Continuous attacks on our logistics convoys caused the S–7 to become intimately familiar with both route clearance engineers and explosive ordnance disposal personnel. To help mitigate the daily attacks on our logistics convoys, the route clearance engineers and the S–7 worked closely to coordinate route sanitation to complement convoy movements. Explosive ordnance disposal and route clearance representatives became permanent fixtures at sustainment brigade meetings and provided invaluable input.

Route Clearance

The S–7’s first experience in coordinating with the engineer brigade for route clearance was brought on by an IED concealed in bushes in the median. This experience demonstrated the importance of synchronizing route clearance. The S–7 coordinated with the engineer brigade to have some shrubs and trees removed from the area. This was a somewhat tricky venture because we wanted to use a technique that would not allow the shrubs to return easily. Burning was considered but rejected because some locals felt that we were destroying the beauty of their country. Other techniques were tried to remove not only the shrub but also the roots. We ultimately succeeded by using a bucket loader. The lesson learned from this experience was to be proactive and aggressive in getting issues of this type to the engineers.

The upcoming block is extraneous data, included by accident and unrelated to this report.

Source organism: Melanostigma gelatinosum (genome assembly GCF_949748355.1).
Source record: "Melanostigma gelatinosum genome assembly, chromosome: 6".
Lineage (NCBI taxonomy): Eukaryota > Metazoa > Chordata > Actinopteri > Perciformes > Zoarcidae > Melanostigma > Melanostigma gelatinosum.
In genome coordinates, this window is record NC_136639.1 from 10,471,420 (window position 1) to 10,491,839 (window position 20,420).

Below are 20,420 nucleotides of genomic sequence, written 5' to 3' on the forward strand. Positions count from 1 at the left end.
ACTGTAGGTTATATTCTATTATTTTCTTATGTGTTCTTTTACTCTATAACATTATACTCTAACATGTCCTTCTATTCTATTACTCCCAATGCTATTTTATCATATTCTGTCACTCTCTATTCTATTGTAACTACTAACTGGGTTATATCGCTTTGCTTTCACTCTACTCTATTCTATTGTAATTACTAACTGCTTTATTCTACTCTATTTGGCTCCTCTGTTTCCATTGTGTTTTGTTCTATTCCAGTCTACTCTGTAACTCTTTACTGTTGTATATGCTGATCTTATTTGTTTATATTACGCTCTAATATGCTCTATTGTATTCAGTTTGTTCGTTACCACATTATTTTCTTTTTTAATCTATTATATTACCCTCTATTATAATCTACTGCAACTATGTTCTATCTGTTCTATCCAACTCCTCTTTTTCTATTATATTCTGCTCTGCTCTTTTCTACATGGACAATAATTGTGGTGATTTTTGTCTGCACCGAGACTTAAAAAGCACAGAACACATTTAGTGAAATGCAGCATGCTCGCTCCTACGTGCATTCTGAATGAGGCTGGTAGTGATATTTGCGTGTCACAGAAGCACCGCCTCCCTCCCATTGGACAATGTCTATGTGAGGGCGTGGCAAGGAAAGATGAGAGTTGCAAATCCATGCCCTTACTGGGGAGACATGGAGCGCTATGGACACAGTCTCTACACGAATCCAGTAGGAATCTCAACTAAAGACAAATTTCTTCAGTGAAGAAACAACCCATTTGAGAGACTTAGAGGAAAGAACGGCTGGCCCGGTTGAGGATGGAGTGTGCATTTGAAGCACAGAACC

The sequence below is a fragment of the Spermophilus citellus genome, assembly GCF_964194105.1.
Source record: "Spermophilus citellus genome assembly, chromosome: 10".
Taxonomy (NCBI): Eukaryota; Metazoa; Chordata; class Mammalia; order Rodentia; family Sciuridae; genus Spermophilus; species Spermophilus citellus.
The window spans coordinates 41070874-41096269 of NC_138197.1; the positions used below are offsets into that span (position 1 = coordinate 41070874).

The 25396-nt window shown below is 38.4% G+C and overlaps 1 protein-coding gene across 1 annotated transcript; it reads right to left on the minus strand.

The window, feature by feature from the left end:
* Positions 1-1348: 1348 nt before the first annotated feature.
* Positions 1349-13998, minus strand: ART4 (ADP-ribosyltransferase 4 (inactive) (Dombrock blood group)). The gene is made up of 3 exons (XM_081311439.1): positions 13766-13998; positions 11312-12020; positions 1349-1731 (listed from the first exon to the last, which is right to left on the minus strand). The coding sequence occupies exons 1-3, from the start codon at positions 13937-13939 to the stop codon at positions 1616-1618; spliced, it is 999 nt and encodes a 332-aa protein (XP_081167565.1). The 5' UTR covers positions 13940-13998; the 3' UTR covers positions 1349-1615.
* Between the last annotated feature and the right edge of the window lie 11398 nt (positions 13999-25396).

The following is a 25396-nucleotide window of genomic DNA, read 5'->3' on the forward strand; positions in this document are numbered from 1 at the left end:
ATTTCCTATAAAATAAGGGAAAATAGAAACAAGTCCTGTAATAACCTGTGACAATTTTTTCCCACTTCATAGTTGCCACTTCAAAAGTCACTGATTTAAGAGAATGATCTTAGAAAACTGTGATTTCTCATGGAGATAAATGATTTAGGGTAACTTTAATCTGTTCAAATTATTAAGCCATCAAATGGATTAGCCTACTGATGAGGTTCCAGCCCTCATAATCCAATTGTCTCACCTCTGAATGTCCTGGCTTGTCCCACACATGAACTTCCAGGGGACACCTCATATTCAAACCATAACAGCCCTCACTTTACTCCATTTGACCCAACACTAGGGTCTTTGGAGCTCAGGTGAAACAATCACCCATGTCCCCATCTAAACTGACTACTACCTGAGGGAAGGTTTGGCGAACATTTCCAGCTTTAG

Construction Project Management

Compared to the section’s assured mobility challenges, construction projects were uneventful. The heavy construction engineers were stretched thin as they built life support areas at combat outposts, erected traffic control points, conducted major runway repairs, and surrounded the entire city of Mosul with a berm that forced traffic into the traffic control points. The heavy construction engineer section’s primary responsibility was to coordinate vertical support with the construction assets for units at Q-West. The major projects that the section coordinated included the new brigade tactical operations center, passenger terminal, and troop medical clinic. As for the traffic control points and berming operations, the section’s task was to alert units that the engineers would be working in those areas and let them know how the work would affect operations. This was particularly important for the airfield because the runway was closed during repairs. The key lesson learned from the engineer’s construction projects was to get on the engineer brigade’s distribution list to receive their construction schedule. The S–7 simply inserted the slides received from the engineer brigade into the Engineer Daily and sent them to our subordinate units and roughly 100 other individuals who requested to be put on the S–7’s distribution list for synchronization purposes.